The COVID-19 epidemic, now on the upswing again, keeps raising baffling questions: Why do some people get it and others don’t? Why is it relatively harmless to some people while deadly to others? Do anti-bodies really not last, and what does that mean for acquiring immunity? Why does the disease attack certain organs, like the spleen, the way it does?
In trying to answer to those questions, scientists are discovering new aspects of the body’s immune system when it comes to COVID-19: specifically, the role not just of antibodies but of T cells.
And what they are finding is encouraging, both for immunity to the disease and the prospect of an effective vaccine.
I came across a fascinating article from BBC that tells all about it. Here is the opening, but you’ll want to read it all. From Zaria Gorvett, The people with hidden immunity against Covid-19 on the BBC website [my bolds]:
The clues have been mounting for a while. First, scientists discovered patients who had recovered from infection with Covid-19, but mysteriously didn’t have any antibodies against it. Next it emerged that this might be the case for a significant number of people. Then came the finding that many of those who do develop antibodies seem to lose them again after just a few months.
In short, though antibodies have proved invaluable for tracking the spread of the pandemic, they might not have the leading role in immunity that we once thought. If we are going to acquire long-term protection, it looks increasingly like it might have to come from somewhere else.
But while the world has been preoccupied with antibodies, researchers have started to realise that there might be another form of immunity – one which, in some cases, has been lurking undetected in the body for years. An enigmatic type of white blood cell is gaining prominence. And though it hasn’t previously featured heavily in the public consciousness, it may well prove to be crucial in our fight against Covid-19. This could be the T cell’s big moment.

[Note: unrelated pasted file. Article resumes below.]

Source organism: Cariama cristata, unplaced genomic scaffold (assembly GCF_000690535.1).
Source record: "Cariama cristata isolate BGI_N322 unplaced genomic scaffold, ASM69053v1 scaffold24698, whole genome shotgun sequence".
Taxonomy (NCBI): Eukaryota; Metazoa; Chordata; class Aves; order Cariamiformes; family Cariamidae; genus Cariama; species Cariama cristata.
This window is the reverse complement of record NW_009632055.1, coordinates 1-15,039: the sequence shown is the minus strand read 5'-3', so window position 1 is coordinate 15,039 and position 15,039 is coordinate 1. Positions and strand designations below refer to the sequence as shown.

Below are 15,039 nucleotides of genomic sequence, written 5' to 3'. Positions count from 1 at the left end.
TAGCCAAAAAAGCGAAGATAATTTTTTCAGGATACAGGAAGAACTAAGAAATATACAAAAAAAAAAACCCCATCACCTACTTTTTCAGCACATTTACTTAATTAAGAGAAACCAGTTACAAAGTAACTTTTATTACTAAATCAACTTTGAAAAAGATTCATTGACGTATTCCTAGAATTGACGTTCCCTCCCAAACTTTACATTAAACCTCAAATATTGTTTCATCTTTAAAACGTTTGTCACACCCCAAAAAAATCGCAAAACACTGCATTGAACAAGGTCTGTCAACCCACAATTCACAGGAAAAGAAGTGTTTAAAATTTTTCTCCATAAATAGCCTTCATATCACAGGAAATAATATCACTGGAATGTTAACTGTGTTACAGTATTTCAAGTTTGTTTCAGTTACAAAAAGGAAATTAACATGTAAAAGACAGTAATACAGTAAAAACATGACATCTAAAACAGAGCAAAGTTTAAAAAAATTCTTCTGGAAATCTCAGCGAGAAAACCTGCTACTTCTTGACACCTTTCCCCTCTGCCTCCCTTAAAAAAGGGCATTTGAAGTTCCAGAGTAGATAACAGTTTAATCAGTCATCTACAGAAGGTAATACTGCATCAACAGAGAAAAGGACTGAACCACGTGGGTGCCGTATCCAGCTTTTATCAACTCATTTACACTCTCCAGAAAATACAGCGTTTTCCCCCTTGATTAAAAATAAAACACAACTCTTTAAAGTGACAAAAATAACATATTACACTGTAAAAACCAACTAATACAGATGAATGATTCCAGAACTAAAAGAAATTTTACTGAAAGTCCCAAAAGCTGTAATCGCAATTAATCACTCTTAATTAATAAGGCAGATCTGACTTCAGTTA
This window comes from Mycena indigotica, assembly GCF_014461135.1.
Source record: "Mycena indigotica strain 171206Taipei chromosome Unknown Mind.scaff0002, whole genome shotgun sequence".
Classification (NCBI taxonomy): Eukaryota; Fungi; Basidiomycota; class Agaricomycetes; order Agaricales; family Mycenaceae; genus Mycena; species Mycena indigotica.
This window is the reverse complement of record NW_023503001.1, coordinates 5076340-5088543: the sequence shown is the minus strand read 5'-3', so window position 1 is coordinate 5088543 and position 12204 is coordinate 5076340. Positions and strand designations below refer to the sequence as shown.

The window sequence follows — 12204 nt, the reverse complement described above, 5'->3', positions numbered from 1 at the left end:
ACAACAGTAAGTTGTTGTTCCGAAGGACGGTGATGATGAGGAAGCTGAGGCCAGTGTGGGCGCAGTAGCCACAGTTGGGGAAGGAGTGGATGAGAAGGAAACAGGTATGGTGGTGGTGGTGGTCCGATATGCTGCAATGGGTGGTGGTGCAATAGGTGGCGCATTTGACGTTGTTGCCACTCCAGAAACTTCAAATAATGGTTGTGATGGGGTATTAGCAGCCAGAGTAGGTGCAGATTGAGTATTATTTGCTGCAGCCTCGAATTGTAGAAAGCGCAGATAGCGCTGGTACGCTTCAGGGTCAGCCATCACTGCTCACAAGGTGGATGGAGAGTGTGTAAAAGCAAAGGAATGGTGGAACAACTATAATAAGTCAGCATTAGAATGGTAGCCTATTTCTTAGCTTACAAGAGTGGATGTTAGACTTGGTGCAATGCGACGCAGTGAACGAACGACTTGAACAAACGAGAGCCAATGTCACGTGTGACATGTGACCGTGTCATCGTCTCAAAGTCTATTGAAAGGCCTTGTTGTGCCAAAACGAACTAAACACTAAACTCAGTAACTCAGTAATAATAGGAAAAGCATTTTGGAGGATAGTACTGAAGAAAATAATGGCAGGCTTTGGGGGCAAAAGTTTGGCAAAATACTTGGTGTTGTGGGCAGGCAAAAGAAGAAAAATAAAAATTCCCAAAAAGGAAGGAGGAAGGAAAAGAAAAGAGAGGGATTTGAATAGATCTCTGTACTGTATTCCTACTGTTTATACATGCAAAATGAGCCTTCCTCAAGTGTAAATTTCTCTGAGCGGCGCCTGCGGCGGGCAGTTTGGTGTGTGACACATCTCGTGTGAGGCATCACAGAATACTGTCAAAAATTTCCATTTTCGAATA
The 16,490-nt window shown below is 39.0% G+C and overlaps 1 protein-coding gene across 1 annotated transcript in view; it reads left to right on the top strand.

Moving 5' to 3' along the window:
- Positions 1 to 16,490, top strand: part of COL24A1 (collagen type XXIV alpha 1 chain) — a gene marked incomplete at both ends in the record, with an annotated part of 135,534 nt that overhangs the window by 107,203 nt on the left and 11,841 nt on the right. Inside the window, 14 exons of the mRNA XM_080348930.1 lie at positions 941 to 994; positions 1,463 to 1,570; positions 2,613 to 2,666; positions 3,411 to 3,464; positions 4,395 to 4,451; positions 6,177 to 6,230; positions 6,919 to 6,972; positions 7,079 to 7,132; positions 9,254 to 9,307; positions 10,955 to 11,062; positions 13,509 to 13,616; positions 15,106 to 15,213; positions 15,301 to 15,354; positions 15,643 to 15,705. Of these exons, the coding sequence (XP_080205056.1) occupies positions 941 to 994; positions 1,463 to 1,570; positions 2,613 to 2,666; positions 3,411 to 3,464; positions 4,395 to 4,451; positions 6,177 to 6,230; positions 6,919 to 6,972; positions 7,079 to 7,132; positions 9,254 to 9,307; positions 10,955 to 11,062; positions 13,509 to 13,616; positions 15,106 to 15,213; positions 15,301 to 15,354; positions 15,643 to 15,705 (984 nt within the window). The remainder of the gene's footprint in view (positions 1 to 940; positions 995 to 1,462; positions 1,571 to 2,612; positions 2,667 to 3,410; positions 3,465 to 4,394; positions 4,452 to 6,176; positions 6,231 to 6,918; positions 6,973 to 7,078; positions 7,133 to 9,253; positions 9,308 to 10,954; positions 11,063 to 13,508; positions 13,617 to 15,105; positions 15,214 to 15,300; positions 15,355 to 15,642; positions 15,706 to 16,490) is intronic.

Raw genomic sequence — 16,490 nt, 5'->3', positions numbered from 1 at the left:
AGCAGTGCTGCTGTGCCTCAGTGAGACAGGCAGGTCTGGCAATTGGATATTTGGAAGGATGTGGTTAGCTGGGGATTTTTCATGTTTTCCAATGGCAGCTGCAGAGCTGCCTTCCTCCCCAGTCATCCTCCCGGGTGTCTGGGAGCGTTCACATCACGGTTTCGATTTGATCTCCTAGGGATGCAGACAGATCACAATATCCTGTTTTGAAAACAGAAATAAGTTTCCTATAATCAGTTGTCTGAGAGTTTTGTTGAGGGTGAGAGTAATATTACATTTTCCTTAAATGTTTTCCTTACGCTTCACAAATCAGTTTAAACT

T cells are a kind of immune cell, whose main purpose is to identify and kill invading pathogens or infected cells. It does this using proteins on its surface, which can bind to proteins on the surface of these imposters. Each T cell is highly specific – there are trillions of possible versions of these surface proteins, which can each recognise a different target. Because T cells can hang around in the blood for years after an infection, they also contribute to the immune system’s “long-term memory” and allow it to mount a faster and more effective response when it’s exposed to an old foe.
Several studies have shown that people infected with Covid-19 tend to have T cells that can target the virus, regardless of whether they have experienced symptoms. So far, so normal. But scientists have also recently discovered that some people can test negative for antibodies against Covid-19 and positive for T cells that can identify the virus. This has led to suspicions that some level of immunity against the disease might be twice as common as was previously thought.
Most bizarrely of all, when researchers tested blood samples taken years before the pandemic started, they found T cells which were specifically tailored to detect proteins on the surface of Covid-19. This suggests that some people already had a pre-existing degree of resistance against the virus before it ever infected a human. And it appears to be surprisingly prevalent: 40-60% of unexposed individuals had these cells.
As the article explains, some people may have developed these anti-coronavirus T cells from life-long experiences with the common cold, which comes from a virus that also has those spike-like surfaces like COVID-19.
As people get older, their production of T cells goes down, which can help explain why older folks are more at risk for contracting the virus.
While T cells can confer immunity, likely long-term immunity, to COVID-19, when a non-immune person does get a serious case of the disease, it attacks the T cell system–including the spleen–making the immune system go berserk, attacking healthy cells and leading to death.
The good news is that vaccines–including at least some of the ones currently in trial–can successfully be a catalyst for the production of the T cells that we need.
We are fearfully and wonderfully made (Psalm 139:14).
Illustration: Super-resolution image of T cells attacking a cancer cell, from the National Institute of Health via Flickr, Public Domain. Credit: Alex Ritter, Jennifer Lippincott Schwartz and Gillian Griffiths, National Institutes of Health. The caption is instructive:
Superresolution image of a group of killer T cells (green and red) surrounding a cancer cell (blue, center). When a killer T cell makes contact with a target cell, the killer cell attaches and spreads over the dangerous target. The killer cell then uses special chemicals housed in vesicles (red) to deliver the killing blow. This event has thus been nicknamed “the kiss of death”. After the target cell is killed, the killer T cells move on to find the next victim.